N.Y. sues NRA’s former ad agency Ackerman in subpoena fight

Erik Larson

New York’s attorney general sued the National Rifle Association’s former advertising agency to enforce a subpoena stemming from the state’s probe of the gun-rights group’s nonprofit status.

The agency, Ackerman McQueen, has said it can’t comply with the July 8 subpoena without first giving the NRA veto power over what it hands over, Attorney General Letitia James said in a lawsuit filed late Monday.

In this June 11, 2019 file photo, New York Attorney General Letitia James speaks during a news conference in New York. James has sued the NRA’s former advertising agency to enforce a subpoena stemming from a probe of their nonprofit status.

Ackerman McQueen, which helped shape the NRA’s mission for decades before a public split this year, told the attorney general it wants to comply with the subpoena but fears it’s legally required to allow the gun group to weigh in under a nondisclosure agreement, according to the filing.

The integrity of the probe “would be necessarily and irreparably compromised by allowing the investigative target to review, and potentially countermand, third parties’ prospective document productions,” the state said.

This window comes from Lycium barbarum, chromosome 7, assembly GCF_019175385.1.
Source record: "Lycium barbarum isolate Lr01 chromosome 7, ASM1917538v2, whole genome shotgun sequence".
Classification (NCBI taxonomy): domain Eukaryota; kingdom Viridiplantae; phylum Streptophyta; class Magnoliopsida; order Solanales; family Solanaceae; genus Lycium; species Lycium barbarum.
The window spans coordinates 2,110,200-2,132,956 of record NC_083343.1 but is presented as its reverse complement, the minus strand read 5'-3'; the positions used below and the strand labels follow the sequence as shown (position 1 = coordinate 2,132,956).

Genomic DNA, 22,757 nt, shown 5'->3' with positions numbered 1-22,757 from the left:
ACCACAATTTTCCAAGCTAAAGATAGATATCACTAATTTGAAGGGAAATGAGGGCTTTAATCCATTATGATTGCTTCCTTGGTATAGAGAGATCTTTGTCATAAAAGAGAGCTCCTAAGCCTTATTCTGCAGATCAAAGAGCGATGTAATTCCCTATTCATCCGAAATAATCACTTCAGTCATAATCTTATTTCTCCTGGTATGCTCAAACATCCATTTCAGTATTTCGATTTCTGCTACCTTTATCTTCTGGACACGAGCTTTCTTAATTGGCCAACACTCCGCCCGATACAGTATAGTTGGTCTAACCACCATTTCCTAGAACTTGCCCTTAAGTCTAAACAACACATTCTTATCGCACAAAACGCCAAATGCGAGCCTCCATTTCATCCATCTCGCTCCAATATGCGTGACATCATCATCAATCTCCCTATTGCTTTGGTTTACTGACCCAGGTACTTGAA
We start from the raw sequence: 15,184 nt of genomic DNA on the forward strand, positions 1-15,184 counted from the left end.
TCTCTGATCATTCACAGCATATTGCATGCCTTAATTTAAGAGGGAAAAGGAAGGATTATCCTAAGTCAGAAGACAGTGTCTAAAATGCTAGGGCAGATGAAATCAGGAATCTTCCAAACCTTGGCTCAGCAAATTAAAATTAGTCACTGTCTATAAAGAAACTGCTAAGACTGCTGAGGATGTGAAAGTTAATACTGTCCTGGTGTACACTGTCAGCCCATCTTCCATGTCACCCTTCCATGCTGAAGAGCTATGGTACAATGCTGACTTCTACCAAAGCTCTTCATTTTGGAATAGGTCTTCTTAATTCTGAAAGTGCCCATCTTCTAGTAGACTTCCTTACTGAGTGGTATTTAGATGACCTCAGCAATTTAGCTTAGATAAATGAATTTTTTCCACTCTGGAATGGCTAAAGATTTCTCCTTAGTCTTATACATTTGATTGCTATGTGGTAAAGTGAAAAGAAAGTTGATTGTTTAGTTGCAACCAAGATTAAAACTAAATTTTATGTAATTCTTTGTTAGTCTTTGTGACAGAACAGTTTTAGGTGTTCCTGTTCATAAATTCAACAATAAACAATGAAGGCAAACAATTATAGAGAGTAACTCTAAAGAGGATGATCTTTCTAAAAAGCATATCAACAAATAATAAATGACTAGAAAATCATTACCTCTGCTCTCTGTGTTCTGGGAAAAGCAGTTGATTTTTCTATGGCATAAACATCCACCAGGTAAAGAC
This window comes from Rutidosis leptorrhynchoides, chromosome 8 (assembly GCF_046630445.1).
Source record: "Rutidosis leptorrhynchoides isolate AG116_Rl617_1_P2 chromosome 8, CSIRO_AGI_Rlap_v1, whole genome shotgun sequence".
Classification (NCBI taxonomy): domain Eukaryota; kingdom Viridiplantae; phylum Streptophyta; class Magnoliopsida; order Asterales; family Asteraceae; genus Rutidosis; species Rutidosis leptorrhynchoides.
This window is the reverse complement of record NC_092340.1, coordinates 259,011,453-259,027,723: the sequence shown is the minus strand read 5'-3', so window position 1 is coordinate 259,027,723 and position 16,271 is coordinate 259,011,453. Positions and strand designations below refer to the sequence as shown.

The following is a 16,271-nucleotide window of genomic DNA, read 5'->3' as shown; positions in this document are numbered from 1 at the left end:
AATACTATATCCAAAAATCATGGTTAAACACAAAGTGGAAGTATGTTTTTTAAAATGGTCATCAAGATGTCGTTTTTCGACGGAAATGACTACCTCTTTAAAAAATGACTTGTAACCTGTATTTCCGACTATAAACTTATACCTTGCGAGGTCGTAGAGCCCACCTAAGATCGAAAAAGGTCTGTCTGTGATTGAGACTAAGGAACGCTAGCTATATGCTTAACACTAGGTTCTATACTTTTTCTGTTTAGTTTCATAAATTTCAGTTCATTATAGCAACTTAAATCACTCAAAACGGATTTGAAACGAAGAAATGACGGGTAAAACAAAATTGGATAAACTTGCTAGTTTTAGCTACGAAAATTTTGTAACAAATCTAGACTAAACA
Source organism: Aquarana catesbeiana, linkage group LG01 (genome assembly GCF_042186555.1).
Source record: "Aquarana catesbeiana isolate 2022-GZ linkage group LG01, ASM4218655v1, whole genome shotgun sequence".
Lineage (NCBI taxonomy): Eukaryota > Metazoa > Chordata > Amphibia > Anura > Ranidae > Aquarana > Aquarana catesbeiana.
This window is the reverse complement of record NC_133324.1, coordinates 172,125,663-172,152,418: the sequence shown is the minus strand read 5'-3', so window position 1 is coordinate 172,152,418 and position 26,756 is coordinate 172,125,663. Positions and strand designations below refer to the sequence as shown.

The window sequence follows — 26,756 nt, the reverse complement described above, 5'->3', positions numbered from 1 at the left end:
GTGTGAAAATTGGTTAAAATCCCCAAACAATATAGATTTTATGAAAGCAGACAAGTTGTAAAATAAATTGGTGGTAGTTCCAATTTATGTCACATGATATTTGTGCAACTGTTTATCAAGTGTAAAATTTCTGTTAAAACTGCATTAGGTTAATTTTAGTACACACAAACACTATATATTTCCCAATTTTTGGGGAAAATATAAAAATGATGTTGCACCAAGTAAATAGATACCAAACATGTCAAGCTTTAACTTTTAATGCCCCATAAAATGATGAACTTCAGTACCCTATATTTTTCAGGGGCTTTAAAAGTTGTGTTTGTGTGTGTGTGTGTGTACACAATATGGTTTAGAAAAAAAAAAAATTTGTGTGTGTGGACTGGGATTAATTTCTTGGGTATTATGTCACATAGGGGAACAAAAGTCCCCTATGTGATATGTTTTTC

The probe started after former NRA president Oliver North alleged that Wayne LaPierre, the organization’s longtime leader and public face, used the NRA to enrich himself, an accusation LaPierre denied. North, accused of trying to overthrow LaPierre, was ousted. The NRA also sued Ackerman McQueen.

The ad agency and didn’t immediately respond to messages seeking comment on the attorney general’s suit.

William Brewer, a lawyer for the NRA, said in an emailed statement that the organization has a right to redact privileged information in Ackerman McQueen’s documents, calling the practice a “tried and true approach” that’s routinely followed in such cases.

“This is not a dispute about whether Attorney General James can access NRA-related documents,” Brewer said. “It’s a dispute about whether she can do so secretly, in a manner designed to circumvent the NRA’s clear legal rights – including the right to protect our members’ personal information from a political witch hunt.”

With assistance from Neil Weinberg.